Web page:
Custom widget in Ruby GTK

Toolkits usually provide only the most common widgets like buttons, text widgets, sliders etc. No toolkit can provide all possible widgets. Programmers must create such widgets by themselves. They do it by using the drawing tools provided by the toolkit. There are two possibilities: a programmer can modify or enhance an existing widget or he can create a custom widget from scratch.

Burning widget

This is an example of a widget that we create from scratch. This widget can be found in various media burning applications, like K3B.

custom.rb
#!/usr/bin/ruby

'''
ZetCode Ruby GTK tutorial

This example creates a custom widget.

Author: Jan Bodnar
Website: www.zetcode.com
Last modified: May 2014
'''

require 'gtk3'

class Burning < Gtk::DrawingArea

    def initialize parent
        @parent = parent

        super()
 
        @num = [ "75", "150", "225", "300", 
            "375", "450", "525", "600", "675" ]
 
        set_size_request 1, 30
        signal_connect "draw" do
            on_draw
        end
    end
    

    def on_draw
    
        cr = window.create_cairo_context
        draw_widget cr
    end
    
    def draw_widget cr
 
        cr.set_line_width 0.8

        cr.select_font_face "Courier", 
            Cairo::FONT_SLANT_NORMAL, Cairo::FONT_WEIGHT_NORMAL
        cr.set_font_size 11

        width = allocation.width
     
        @cur_width = @parent.get_cur_value

        step = (width / 10.0).round

        till = (width / 750.0) * @cur_width
        full = (width / 750.0) * 700

        if @cur_width >= 700
            
            cr.set_source_rgb 1.0, 1.0, 0.72
            cr.rectangle 0, 0, full, 30
            cr.clip
            cr.paint
            cr.reset_clip
            
            cr.set_source_rgb 1.0, 0.68, 0.68
            cr.rectangle full, 0, till-full, 30
            cr.clip
            cr.paint
            cr.reset_clip

        else
            cr.set_source_rgb 1.0, 1.0, 0.72
            cr.rectangle 0, 0, till, 30
            cr.clip
            cr.paint
            cr.reset_clip
        end
       

        cr.set_source_rgb(0.35, 0.31, 0.24)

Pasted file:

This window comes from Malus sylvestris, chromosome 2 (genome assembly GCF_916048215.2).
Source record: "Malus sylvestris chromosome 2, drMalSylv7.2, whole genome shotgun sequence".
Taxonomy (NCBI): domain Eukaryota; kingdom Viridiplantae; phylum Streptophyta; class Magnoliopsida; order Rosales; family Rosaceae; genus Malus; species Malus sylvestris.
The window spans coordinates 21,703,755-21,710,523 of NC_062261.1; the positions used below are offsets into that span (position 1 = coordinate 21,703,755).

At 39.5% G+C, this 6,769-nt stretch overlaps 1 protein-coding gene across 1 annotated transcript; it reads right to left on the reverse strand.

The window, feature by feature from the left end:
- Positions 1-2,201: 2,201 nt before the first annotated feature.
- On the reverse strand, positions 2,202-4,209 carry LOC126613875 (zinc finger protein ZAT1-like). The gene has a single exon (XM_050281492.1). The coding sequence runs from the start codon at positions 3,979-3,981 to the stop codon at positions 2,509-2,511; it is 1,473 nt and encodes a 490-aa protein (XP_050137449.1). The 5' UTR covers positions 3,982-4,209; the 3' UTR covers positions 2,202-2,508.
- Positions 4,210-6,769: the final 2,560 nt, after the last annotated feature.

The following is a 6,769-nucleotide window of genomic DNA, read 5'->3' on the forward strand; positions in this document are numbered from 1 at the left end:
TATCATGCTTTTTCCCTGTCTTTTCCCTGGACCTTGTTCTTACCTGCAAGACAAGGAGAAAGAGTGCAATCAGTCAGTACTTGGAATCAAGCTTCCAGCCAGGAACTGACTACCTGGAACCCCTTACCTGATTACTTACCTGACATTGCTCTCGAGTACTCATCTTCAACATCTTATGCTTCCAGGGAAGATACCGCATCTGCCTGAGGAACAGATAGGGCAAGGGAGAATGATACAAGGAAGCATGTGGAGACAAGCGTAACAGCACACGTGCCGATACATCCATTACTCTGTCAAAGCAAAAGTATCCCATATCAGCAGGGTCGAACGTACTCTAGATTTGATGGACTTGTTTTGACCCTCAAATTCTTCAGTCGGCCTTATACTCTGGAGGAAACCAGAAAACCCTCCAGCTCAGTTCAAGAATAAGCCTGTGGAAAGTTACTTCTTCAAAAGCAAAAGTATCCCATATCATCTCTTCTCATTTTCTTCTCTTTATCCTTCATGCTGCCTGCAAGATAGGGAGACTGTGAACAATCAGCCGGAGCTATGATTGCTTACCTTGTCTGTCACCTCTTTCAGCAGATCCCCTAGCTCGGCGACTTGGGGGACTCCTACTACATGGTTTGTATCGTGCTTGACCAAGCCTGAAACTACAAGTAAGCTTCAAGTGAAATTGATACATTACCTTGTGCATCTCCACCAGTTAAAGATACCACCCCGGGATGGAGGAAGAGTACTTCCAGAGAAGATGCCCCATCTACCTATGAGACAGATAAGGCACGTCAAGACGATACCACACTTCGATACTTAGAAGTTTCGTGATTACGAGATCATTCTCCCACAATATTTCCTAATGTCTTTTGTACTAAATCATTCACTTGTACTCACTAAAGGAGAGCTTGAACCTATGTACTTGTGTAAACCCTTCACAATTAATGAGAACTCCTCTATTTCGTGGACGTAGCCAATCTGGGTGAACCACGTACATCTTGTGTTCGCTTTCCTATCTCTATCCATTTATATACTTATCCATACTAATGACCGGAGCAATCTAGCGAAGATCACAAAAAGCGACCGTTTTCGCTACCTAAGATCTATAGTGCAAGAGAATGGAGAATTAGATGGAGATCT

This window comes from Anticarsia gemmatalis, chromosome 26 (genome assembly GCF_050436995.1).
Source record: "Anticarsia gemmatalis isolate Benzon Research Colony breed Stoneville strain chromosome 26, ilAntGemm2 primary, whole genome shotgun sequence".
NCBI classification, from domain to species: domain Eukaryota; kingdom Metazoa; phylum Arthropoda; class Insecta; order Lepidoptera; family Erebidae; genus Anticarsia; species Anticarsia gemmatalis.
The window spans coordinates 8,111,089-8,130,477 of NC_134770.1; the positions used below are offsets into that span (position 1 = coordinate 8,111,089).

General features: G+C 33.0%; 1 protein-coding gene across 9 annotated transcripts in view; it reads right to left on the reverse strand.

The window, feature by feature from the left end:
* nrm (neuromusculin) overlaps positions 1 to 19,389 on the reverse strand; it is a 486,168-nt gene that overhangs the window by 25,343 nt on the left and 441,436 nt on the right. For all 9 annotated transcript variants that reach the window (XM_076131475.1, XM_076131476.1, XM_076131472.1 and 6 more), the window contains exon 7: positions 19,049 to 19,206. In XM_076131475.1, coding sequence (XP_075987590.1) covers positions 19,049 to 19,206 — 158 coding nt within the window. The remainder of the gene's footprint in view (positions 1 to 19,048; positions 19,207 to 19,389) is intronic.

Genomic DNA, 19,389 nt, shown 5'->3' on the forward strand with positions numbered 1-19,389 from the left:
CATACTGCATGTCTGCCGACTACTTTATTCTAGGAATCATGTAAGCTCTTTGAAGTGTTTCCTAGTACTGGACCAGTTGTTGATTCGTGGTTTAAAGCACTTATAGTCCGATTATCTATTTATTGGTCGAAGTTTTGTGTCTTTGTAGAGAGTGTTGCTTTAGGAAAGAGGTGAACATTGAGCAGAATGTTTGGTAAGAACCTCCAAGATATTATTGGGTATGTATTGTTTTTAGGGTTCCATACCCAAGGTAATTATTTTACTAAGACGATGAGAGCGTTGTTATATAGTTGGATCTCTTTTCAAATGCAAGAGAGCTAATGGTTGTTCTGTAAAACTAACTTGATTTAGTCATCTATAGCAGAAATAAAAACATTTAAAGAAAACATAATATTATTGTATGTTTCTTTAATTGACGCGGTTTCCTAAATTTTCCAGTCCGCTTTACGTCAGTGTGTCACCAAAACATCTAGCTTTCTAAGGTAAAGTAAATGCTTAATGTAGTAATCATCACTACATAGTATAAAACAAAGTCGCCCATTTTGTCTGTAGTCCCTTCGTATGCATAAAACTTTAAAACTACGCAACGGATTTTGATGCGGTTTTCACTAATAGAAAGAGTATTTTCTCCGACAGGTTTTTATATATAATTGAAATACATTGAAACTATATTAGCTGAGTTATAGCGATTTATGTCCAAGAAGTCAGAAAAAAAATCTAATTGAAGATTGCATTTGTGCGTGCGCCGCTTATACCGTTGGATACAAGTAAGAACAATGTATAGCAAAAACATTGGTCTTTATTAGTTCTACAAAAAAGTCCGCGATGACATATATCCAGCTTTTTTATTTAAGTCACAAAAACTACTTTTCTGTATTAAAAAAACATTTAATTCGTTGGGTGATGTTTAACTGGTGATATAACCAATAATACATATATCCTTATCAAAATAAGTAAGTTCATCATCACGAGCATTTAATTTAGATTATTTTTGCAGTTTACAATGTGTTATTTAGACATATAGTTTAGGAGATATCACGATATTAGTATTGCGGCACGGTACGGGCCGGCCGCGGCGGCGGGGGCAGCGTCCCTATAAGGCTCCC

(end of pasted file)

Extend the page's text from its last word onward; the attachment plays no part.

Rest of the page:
for i in 1..@num.length
            cr.move_to i*step, 0
            cr.line_to i*step, 5
            cr.stroke
            
            te = cr.text_extents @num[i-1]
            cr.move_to i*step-te.width/2, 15
            cr.text_path @num[i-1]
            cr.stroke
        end         
    end
end
        
 
class RubyApp < Gtk::Window

    def initialize
        super
    
        set_title "Burning"
        signal_connect "destroy" do 
            Gtk.main_quit 
        end

        set_size_request 350, 200        
        set_window_position :center
        
        @cur_value = 0
       
        vbox = Gtk::Box.new :vertical, 2

        scale = Gtk::Scale.new :horizontal
        scale.set_range 0, 750
        scale.set_digits 0
        scale.set_size_request 160, 35
        scale.set_value @cur_value
        
        scale.signal_connect "value-changed" do |w|
            on_changed w
        end
                
        fix = Gtk::Fixed.new
        fix.put scale, 50, 50
        
        vbox.pack_start fix
        
        @burning = Burning.new self
        vbox.pack_start @burning, :expand => false, 
            :fill => false, :padding => 0

        add vbox
        show_all
    end    
        
    def on_changed widget
    
        @cur_value = widget.value
        @burning.queue_draw
    end
    
    def get_cur_value
        return @cur_value
    end
end
    
Gtk.init
    window = RubyApp.new
Gtk.main

We put a Gtk::DrawingArea on the bottom of the window and draw the entire widget manually. All the important code resides in the draw_widget which is called from the on_draw method of the Burning class. This widget shows graphically the total capacity of a medium and the available free space. The widget is controlled by a scale widget. The minimum value of our custom widget is 0, the maximum is 750. If we reach value 700, we began drawing in red colour. This normally indicates overburning.

@num = [ "75", "150", "225", "300", 
    "375", "450", "525", "600", "675" ]

These numbers are shown on the burning widget. They show the capacity of the medium.

@cur_width = @parent.get_cur_value

From the parent widget, we get the current value of the scale widget.

till = (width / 750.0) * @cur_width
full = (width / 750.0) * 700

We use the width variable to do the transformations between the values of the scale and the custom widget's measures. Note that we use floating point values—we get greater precision in drawing. The till parameter determines the total size to be drawn. This value comes from the slider widget. It is a proportion of the whole area. The full parameter determines the point where we begin to draw in red colour.

cr.set_source_rgb 1.0, 1.0, 0.72
cr.rectangle 0, 0, till, 30
cr.clip
cr.paint
cr.reset_clip

We draw a yellow rectangle up to point where the medium is full.

te = cr.text_extents @num[i-1]
cr.move_to i*step-te.width/2, 15
cr.text_path @num[i-1]
cr.stroke

This code here draws the numbers on the burning widget. We calculate the text extents to position the text correctly.

def on_changed widget

    @cur_value = widget.value
    @burning.queue_draw
end

We get the value from the scale widget and store it in the @cur_value variable for later use. We redraw the burning widget.

Burning widget
Figure: Burning widget

In this chapter, we created a custom widget in GTK and Ruby programming language.